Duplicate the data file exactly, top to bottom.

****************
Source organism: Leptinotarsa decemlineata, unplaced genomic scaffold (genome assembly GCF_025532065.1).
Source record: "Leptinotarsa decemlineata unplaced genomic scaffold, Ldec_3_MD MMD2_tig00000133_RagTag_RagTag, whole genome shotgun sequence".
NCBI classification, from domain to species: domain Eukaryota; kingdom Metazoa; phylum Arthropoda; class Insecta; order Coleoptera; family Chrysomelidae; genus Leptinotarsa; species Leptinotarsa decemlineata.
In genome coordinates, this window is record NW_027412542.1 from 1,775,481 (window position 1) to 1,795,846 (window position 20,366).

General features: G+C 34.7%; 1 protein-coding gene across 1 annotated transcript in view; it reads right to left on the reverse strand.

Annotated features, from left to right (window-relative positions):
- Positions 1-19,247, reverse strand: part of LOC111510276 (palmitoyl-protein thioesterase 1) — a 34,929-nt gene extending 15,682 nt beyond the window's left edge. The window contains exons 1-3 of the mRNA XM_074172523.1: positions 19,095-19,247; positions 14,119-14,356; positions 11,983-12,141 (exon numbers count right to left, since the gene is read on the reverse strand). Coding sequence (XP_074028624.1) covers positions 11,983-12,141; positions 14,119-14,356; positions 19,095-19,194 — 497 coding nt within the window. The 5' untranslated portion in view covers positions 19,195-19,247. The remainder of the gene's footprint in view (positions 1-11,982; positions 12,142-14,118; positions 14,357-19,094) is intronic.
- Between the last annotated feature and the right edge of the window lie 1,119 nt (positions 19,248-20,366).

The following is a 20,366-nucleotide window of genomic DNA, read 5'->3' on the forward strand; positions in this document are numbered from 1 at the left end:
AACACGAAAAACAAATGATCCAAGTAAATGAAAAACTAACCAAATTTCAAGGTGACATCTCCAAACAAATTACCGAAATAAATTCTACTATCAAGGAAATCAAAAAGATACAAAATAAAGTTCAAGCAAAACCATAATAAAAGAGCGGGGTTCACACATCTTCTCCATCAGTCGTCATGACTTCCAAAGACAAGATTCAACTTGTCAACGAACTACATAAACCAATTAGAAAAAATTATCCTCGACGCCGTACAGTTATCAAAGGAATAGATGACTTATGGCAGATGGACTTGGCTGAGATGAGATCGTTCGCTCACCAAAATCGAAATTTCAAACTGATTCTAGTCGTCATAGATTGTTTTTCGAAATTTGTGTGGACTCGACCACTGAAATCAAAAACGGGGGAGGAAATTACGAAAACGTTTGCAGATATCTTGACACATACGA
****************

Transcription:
Source organism: Leptinotarsa decemlineata, unplaced genomic scaffold (genome assembly GCF_025532065.1).
Source record: "Leptinotarsa decemlineata unplaced genomic scaffold, Ldec_3_MD MMD2_tig00000133_RagTag_RagTag, whole genome shotgun sequence".
NCBI classification, from domain to species: domain Eukaryota; kingdom Metazoa; phylum Arthropoda; class Insecta; order Coleoptera; family Chrysomelidae; genus Leptinotarsa; species Leptinotarsa decemlineata.
In genome coordinates, this window is record NW_027412542.1 from 1,775,481 (window position 1) to 1,795,846 (window position 20,366).

General features: G+C 34.7%; 1 protein-coding gene across 1 annotated transcript in view; it reads right to left on the reverse strand.

Annotated features, from left to right (window-relative positions):
- Positions 1-19,247, reverse strand: part of LOC111510276 (palmitoyl-protein thioesterase 1) — a 34,929-nt gene extending 15,682 nt beyond the window's left edge. The window contains exons 1-3 of the mRNA XM_074172523.1: positions 19,095-19,247; positions 14,119-14,356; positions 11,983-12,141 (exon numbers count right to left, since the gene is read on the reverse strand). Coding sequence (XP_074028624.1) covers positions 11,983-12,141; positions 14,119-14,356; positions 19,095-19,194 — 497 coding nt within the window. The 5' untranslated portion in view covers positions 19,195-19,247. The remainder of the gene's footprint in view (positions 1-11,982; positions 12,142-14,118; positions 14,357-19,094) is intronic.
- Between the last annotated feature and the right edge of the window lie 1,119 nt (positions 19,248-20,366).

The following is a 20,366-nucleotide window of genomic DNA, read 5'->3' on the forward strand; positions in this document are numbered from 1 at the left end:
AACACGAAAAACAAATGATCCAAGTAAATGAAAAACTAACCAAATTTCAAGGTGACATCTCCAAACAAATTACCGAAATAAATTCTACTATCAAGGAAATCAAAAAGATACAAAATAAAGTTCAAGCAAAACCATAATAAAAGAGCGGGGTTCACACATCTTCTCCATCAGTCGTCATGACTTCCAAAGACAAGATTCAACTTGTCAACGAACTACATAAACCAATTAGAAAAAATTATCCTCGACGCCGTACAGTTATCAAAGGAATAGATGACTTATGGCAGATGGACTTGGCTGAGATGAGATCGTTCGCTCACCAAAATCGAAATTTCAAACTGATTCTAGTCGTCATAGATTGTTTTTCGAAATTTGTGTGGACTCGACCACTGAAATCAAAAACGGGGGAGGAAATTACGAAAACGTTTGCAGATATCTTGACACATACGA